Basically, the movie is about a girl who is abused in many ways and gets sent to a mental asylum where she is lobotomised. At the moment of lobotomy (when the needle - held at an angle that would do little more than clear her sinuses - is inserted) she is transported into her subconscious and undertakes what I'm sure we are supposed to see as an exploration of her id. This is where it gets a little too pointless. She is sent to a realm in which she is able to reframe her experiences at the asylum over the past few days as a new addition to a troupe of dancing girls/whores (I mince chickpeas not words, people - deal with it) and she plots a painfully derivative scheme to get them out of the club that they are forced to work at and tend to, scrubbing floors in heels and false eyelashes. It is discovered that she is a fabulous dancer that all the guys go crazy for because - wait for it - she is actually going deeper into her subconscious as she dances, drawing on every sci-fi/fantasy trope she could just to give the creative team a chance to make pretty scenery and blatantly stolen character tropes mesh with hot chicks in awesome costumes, I mean, er, so that she can subconsciously vanquish the baddies which has a pseudo-metaphorical tie to her sub-reality so that she can get a whole bunch of vacant hussies killed, I mean, er, so that she can... um... oh I don't really know and I'm fairly certain Zack Snyder didn't either. But apparently it's about empowering women! Because shaking your barely covered groove thang in front of a bunch of highly essentialised male characters and then killing them in your dreams is so bad ass! Or maybe that part comes in the "epic climax" (well, one of them) when she gives the big bad boss a bit of a cut in the shoulder (okay fine, it's age restricted, but I'm fairly certain the Harry Potter movies had more righteous violence going on) or was it when she did the ultimate pansy move of kicking a guy's balls in a crescendo of feminist hells-yeah? Bollocks, I tell you.

Regarding the title. I kept waiting for both the metaphorical sucker punch and the literal, because seriously, who uses a fairly cool title like that and doesn't take full advantage of it? Zack Snyder does, apparently:"There’s a mechanism in the movie that sneaks up on you. We sort of plant the seed of this thing, and then at the end of the movie it kind of comes back around. I think that in some ways, that’s what the sucker punch is. But also you, the audience, have like a preconceived idea when you look at Baby Doll. You think she’s innocent and sweet, that she’s capable of only a certain amount of things. But I think that’s a mistake. So that has something to do with the title, too." So, apparently even the metaphorical element requires some "like" serious excavation to recover. On his last point there, by the by, if what's supposed to smack us on the face with regards to our pouty protag is her kinda self-less, unexplained but totally expected act, um... I give up.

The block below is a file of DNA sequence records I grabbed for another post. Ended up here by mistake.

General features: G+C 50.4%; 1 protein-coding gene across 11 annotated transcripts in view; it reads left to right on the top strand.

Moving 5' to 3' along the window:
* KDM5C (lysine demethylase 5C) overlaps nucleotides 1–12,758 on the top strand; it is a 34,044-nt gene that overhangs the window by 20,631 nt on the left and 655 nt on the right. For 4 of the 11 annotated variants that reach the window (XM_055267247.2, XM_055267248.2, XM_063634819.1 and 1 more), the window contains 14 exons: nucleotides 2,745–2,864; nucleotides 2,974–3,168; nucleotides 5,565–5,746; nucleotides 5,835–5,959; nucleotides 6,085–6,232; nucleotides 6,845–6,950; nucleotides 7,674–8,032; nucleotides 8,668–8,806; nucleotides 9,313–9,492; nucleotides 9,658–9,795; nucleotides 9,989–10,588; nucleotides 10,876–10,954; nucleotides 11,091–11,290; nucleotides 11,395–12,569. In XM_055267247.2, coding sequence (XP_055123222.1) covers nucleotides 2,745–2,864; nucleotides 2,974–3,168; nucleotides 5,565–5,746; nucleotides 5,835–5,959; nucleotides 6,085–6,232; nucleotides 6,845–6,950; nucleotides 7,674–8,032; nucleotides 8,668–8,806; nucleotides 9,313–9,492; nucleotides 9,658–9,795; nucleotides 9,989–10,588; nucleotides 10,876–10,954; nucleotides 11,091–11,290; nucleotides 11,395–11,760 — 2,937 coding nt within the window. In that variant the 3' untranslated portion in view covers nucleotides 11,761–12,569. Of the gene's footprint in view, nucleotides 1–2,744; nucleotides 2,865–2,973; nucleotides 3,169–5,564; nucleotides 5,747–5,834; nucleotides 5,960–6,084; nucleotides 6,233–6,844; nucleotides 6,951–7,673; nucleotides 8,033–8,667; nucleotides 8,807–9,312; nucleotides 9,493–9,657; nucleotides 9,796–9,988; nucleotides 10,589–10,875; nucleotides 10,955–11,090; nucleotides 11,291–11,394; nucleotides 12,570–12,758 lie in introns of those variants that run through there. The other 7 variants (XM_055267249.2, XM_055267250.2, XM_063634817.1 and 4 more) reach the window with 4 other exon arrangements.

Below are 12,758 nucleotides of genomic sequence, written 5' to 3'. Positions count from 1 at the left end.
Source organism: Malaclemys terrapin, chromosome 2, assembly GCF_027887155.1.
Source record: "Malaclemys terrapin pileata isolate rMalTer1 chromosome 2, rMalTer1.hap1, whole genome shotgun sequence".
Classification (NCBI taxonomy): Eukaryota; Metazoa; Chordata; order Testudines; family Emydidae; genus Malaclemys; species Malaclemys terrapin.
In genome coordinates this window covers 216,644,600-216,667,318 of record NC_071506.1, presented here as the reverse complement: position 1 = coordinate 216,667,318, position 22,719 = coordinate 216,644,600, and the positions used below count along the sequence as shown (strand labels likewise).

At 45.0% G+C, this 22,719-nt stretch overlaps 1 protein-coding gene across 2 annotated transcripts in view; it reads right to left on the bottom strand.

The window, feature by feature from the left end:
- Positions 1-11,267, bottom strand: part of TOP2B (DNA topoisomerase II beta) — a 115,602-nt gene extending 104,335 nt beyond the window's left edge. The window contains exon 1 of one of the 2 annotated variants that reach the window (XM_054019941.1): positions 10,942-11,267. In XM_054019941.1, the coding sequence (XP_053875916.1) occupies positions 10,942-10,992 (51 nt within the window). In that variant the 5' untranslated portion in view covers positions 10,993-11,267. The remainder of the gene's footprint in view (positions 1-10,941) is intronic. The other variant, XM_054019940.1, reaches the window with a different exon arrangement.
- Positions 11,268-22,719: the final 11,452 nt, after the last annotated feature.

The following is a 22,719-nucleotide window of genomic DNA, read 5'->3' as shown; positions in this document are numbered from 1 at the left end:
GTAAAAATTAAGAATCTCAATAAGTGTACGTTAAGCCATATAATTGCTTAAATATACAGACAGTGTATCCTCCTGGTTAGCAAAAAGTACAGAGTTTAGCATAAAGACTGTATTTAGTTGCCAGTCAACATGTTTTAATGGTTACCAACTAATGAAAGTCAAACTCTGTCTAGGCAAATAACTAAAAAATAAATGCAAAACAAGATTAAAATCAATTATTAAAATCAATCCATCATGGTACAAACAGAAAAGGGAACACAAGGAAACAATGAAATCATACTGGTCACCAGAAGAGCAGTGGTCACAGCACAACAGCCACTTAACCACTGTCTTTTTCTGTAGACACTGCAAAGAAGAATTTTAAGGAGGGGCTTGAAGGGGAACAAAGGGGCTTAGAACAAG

On the whole, I am mildly offended as a simultaneous masculinist* and feminist. It offends everyone (maybe I should be finding a point of self recognition therein?), but by mistake which is one of the worst things about it. It also just abused its potential. They had an incredible creative team, those action vignettes were gorgeous and those costumes NEED to find their way to my closet, the music was pretty cool if a little obvious and the editing was pretty damn good. But as if it were for an entirely different movie, they had this jarring directive team, a first year BA student for a content consultant and this script that really makes me wonder if the whole movie wasn't some sort of outreach programme.

I think that if I were to describe it in just one sentence, it'd have to be: "Pretty and pathetic, just the way Snyder sees girls."


I don't really apologise if this offended you, but I do hope you will continue to read my stuff.
My next one will probably be about the role of the female heroine in late 20th, early 21st century film which will be a little less vitriolic and a bit more cohesive. I hope.

Peace, skulls and crisp green apples,
Sa

* Masculinist isn't recognised as a real word apparently. That's mildly disturbing.

1 comment:

  1. I think that if I were to describe it in just one sentence, it'd have to be: "Pretty and pathetic, just the way Snyder sees girls."

    OH SNAP.

    But seriously, I only became aware of this movie today when I saw the making-of. Sad to see it's so vacuous, it really looked like it had potential.